Facebook is scrapping forced arbitration for sexual harassment cases

12 Nov 2018

Open plan office space at Facebook HQ, Menlo Park, California. Image: Facebook

Facebook is the latest company to change its rules in the face of widespread criticism.

Facebook is following Google and Uber by ending forced arbitration for allegations of sexual harassment. This means that Facebook staff members can now take sexual harassment complaints directly to a court of law and request a jury trial. Previously, staff members would have had to settle claims privately, in a method critics have said makes it easier for large companies to hide systemic issues from the wider public.

On Friday (9 November), Facebook announced it would no longer be forcing employee complaints into arbitration, just a day after Google revealed it would do the same. Google’s announcement was particularly notable, as it came on the crest of a wave of complaints and global walkouts in the days previous.

Ending forced arbitration was just one of several demands made by protesting Google staff, and negotiations around the others are ongoing. Last year, Microsoft changed its arbitration policy, while Uber’s was altered six months ago.

Harassment claims taken seriously

In a statement, a Facebook spokesperson said: “Today [9 November], we are publishing our updated workplace relationships policy and amending our arbitration agreements to make arbitration a choice rather than a requirement in sexual harassment claims.

“Sexual harassment is something that we take very seriously and there is no place for it at Facebook.”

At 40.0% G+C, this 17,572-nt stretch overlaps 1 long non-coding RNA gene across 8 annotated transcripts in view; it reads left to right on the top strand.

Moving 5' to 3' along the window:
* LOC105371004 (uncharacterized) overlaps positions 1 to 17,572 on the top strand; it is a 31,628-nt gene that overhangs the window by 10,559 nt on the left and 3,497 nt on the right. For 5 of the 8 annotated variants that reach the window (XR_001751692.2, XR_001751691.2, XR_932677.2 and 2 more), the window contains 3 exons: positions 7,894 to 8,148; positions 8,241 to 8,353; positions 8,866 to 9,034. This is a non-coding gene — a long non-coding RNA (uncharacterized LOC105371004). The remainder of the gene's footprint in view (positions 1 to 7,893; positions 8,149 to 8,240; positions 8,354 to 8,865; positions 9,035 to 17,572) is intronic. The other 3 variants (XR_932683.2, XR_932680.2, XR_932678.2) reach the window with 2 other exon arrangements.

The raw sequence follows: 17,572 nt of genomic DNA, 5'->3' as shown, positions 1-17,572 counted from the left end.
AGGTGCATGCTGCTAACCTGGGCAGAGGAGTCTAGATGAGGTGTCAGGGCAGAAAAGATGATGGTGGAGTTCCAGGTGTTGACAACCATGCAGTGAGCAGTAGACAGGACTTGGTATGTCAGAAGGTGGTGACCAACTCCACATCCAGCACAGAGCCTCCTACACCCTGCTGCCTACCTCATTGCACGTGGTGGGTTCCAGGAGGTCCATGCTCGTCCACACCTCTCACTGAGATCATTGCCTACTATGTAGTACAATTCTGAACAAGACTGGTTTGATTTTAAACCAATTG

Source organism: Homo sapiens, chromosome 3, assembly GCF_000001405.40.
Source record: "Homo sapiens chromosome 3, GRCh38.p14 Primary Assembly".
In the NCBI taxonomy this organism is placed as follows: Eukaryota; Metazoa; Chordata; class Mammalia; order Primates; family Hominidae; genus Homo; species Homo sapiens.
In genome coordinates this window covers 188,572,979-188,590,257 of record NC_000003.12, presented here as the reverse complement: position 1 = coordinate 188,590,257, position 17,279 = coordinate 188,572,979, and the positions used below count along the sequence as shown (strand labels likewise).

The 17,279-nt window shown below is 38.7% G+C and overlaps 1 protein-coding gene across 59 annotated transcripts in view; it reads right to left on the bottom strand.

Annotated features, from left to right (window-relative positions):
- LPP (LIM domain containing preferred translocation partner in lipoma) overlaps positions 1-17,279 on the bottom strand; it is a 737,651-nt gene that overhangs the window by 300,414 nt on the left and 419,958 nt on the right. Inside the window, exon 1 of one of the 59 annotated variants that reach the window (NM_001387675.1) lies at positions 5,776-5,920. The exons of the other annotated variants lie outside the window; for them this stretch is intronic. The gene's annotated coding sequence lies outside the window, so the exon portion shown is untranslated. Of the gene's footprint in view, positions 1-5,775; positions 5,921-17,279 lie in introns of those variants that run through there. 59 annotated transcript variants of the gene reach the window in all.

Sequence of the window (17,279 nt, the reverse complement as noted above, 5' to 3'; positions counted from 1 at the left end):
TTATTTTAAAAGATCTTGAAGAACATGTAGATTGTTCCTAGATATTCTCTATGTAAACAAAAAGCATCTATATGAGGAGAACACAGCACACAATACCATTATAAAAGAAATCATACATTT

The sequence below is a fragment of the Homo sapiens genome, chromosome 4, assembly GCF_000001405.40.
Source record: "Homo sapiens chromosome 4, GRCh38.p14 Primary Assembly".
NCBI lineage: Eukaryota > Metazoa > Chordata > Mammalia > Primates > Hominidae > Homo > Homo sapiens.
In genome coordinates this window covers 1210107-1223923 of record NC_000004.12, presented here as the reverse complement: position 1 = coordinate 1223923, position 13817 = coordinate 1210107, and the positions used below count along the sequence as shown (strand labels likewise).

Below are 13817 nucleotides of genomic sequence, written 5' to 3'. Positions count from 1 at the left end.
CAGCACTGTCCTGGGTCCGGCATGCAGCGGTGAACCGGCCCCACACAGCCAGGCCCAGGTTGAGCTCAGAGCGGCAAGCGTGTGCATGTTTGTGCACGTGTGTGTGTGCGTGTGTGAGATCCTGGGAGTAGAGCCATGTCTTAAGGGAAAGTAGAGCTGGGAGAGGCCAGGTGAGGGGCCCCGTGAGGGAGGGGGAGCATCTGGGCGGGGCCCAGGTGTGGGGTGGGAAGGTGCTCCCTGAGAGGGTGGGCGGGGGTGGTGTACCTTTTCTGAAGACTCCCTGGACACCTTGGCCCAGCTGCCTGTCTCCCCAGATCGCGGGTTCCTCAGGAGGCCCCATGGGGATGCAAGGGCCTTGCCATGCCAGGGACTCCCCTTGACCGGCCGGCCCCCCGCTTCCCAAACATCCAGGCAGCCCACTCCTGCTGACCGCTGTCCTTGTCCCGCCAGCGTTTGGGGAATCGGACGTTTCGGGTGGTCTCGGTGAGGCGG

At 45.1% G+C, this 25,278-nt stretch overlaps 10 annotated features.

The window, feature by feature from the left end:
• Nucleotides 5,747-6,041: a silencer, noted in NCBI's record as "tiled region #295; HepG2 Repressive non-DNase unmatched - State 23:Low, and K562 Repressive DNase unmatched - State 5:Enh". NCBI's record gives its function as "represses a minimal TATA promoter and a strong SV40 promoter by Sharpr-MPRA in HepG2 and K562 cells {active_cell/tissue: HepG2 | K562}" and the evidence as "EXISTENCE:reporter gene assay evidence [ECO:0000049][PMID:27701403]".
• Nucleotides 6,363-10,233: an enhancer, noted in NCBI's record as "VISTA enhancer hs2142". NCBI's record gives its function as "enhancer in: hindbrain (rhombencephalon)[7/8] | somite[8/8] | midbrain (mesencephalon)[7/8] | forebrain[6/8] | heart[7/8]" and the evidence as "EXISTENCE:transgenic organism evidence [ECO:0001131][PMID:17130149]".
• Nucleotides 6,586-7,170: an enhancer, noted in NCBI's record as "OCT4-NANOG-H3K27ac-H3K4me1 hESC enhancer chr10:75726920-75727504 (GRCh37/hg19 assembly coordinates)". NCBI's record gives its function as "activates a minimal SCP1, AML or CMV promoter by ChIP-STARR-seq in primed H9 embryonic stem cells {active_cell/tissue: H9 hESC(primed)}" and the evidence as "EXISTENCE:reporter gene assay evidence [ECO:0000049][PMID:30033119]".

Vice-president of people at Facebook, Lori Goler, told The Wall Street Journal that the company wants to “be part of taking the next step” at a “pivotal moment” in the tech industry.

The company also announced that executives are now required to disclose any romantic relationship with another employee, even if they are not directly overseeing the employee’s work. Facebook had previously defended its forced arbitration policy earlier in 2018, dubbing it “official and appropriate”.

Opening the floodgates

Some legal experts believe that now tech firms have removed mandatory arbitration in sexual harassment complaints, there is room for people to fight for its removal in other disputes that may arise in these companies.

Google Walkout for Real Change, the employee group behind the recent global protests, said: “It’s inspiring to see the effects of #GoogleWalkout spread past our company.”

Ellen Tannam was a journalist with Silicon Republic, covering all manner of business and tech subjects